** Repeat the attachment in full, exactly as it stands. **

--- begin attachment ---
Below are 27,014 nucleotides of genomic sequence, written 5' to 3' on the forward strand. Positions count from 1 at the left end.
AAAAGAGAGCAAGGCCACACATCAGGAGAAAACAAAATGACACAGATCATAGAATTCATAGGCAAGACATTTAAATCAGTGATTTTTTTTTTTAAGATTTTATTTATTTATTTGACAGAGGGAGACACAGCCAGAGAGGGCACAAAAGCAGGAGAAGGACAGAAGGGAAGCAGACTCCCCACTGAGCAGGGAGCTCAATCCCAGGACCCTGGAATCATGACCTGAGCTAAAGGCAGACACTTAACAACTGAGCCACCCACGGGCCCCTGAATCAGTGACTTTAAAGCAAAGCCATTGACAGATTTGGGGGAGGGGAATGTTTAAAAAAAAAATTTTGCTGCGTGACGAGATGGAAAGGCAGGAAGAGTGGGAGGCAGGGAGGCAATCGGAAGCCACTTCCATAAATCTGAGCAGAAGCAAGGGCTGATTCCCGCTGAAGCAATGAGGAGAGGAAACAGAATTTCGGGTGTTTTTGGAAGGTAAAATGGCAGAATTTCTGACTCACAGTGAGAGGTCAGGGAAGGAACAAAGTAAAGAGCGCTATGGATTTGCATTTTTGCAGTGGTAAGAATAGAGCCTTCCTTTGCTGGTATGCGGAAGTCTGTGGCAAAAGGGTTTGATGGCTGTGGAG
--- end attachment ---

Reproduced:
Below are 27,014 nucleotides of genomic sequence, written 5' to 3' on the forward strand. Positions count from 1 at the left end.
AAAAGAGAGCAAGGCCACACATCAGGAGAAAACAAAATGACACAGATCATAGAATTCATAGGCAAGACATTTAAATCAGTGATTTTTTTTTTTAAGATTTTATTTATTTATTTGACAGAGGGAGACACAGCCAGAGAGGGCACAAAAGCAGGAGAAGGACAGAAGGGAAGCAGACTCCCCACTGAGCAGGGAGCTCAATCCCAGGACCCTGGAATCATGACCTGAGCTAAAGGCAGACACTTAACAACTGAGCCACCCACGGGCCCCTGAATCAGTGACTTTAAAGCAAAGCCATTGACAGATTTGGGGGAGGGGAATGTTTAAAAAAAAAATTTTGCTGCGTGACGAGATGGAAAGGCAGGAAGAGTGGGAGGCAGGGAGGCAATCGGAAGCCACTTCCATAAATCTGAGCAGAAGCAAGGGCTGATTCCCGCTGAAGCAATGAGGAGAGGAAACAGAATTTCGGGTGTTTTTGGAAGGTAAAATGGCAGAATTTCTGACTCACAGTGAGAGGTCAGGGAAGGAACAAAGTAAAGAGCGCTATGGATTTGCATTTTTGCAGTGGTAAGAATAGAGCCTTCCTTTGCTGGTATGCGGAAGTCTGTGGCAAAAGGGTTTGATGGCTGTGGAG